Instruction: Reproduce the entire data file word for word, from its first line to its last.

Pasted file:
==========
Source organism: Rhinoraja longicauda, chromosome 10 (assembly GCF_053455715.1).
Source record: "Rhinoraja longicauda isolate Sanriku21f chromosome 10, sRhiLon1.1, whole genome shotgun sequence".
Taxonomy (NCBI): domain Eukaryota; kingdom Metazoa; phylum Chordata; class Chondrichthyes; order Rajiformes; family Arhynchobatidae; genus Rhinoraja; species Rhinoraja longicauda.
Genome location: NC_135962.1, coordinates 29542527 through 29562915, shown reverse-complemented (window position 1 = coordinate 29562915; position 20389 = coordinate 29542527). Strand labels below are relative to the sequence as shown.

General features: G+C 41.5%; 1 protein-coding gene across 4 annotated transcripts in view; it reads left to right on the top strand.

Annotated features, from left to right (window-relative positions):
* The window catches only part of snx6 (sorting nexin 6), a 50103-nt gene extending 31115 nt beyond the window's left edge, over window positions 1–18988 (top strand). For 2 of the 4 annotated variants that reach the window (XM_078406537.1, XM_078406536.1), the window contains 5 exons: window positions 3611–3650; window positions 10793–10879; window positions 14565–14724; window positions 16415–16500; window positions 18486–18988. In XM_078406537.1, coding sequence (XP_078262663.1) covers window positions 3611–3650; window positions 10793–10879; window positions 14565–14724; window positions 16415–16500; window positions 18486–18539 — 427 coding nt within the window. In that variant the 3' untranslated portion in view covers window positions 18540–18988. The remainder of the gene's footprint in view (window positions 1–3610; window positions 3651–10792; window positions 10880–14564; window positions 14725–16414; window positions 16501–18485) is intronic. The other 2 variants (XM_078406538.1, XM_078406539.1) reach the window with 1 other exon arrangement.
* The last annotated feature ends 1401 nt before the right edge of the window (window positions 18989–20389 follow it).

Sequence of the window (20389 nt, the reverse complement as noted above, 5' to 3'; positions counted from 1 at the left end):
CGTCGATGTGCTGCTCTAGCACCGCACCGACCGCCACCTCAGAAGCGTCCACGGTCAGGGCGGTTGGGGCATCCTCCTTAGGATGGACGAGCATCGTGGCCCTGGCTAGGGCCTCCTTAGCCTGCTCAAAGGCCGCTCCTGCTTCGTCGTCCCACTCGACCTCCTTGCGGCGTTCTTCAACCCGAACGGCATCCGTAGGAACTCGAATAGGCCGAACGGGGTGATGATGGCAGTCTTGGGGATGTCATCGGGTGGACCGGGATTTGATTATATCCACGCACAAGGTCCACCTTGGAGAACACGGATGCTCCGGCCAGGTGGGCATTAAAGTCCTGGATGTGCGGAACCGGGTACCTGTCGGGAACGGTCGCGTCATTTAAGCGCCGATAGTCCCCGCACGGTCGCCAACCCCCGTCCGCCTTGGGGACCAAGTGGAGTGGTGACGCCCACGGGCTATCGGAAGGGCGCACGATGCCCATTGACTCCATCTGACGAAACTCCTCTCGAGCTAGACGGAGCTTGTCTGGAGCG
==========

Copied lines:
Source organism: Rhinoraja longicauda, chromosome 10 (assembly GCF_053455715.1).
Source record: "Rhinoraja longicauda isolate Sanriku21f chromosome 10, sRhiLon1.1, whole genome shotgun sequence".
Taxonomy (NCBI): domain Eukaryota; kingdom Metazoa; phylum Chordata; class Chondrichthyes; order Rajiformes; family Arhynchobatidae; genus Rhinoraja; species Rhinoraja longicauda.
Genome location: NC_135962.1, coordinates 29542527 through 29562915, shown reverse-complemented (window position 1 = coordinate 29562915; position 20389 = coordinate 29542527). Strand labels below are relative to the sequence as shown.

General features: G+C 41.5%; 1 protein-coding gene across 4 annotated transcripts in view; it reads left to right on the top strand.

Annotated features, from left to right (window-relative positions):
* The window catches only part of snx6 (sorting nexin 6), a 50103-nt gene extending 31115 nt beyond the window's left edge, over window positions 1–18988 (top strand). For 2 of the 4 annotated variants that reach the window (XM_078406537.1, XM_078406536.1), the window contains 5 exons: window positions 3611–3650; window positions 10793–10879; window positions 14565–14724; window positions 16415–16500; window positions 18486–18988. In XM_078406537.1, coding sequence (XP_078262663.1) covers window positions 3611–3650; window positions 10793–10879; window positions 14565–14724; window positions 16415–16500; window positions 18486–18539 — 427 coding nt within the window. In that variant the 3' untranslated portion in view covers window positions 18540–18988. The remainder of the gene's footprint in view (window positions 1–3610; window positions 3651–10792; window positions 10880–14564; window positions 14725–16414; window positions 16501–18485) is intronic. The other 2 variants (XM_078406538.1, XM_078406539.1) reach the window with 1 other exon arrangement.
* The last annotated feature ends 1401 nt before the right edge of the window (window positions 18989–20389 follow it).

Sequence of the window (20389 nt, the reverse complement as noted above, 5' to 3'; positions counted from 1 at the left end):
CGTCGATGTGCTGCTCTAGCACCGCACCGACCGCCACCTCAGAAGCGTCCACGGTCAGGGCGGTTGGGGCATCCTCCTTAGGATGGACGAGCATCGTGGCCCTGGCTAGGGCCTCCTTAGCCTGCTCAAAGGCCGCTCCTGCTTCGTCGTCCCACTCGACCTCCTTGCGGCGTTCTTCAACCCGAACGGCATCCGTAGGAACTCGAATAGGCCGAACGGGGTGATGATGGCAGTCTTGGGGATGTCATCGGGTGGACCGGGATTTGATTATATCCACGCACAAGGTCCACCTTGGAGAACACGGATGCTCCGGCCAGGTGGGCATTAAAGTCCTGGATGTGCGGAACCGGGTACCTGTCGGGAACGGTCGCGTCATTTAAGCGCCGATAGTCCCCGCACGGTCGCCAACCCCCGTCCGCCTTGGGGACCAAGTGGAGTGGTGACGCCCACGGGCTATCGGAAGGGCGCACGATGCCCATTGACTCCATCTGACGAAACTCCTCTCGAGCTAGACGGAGCTTGTCTGGAGCG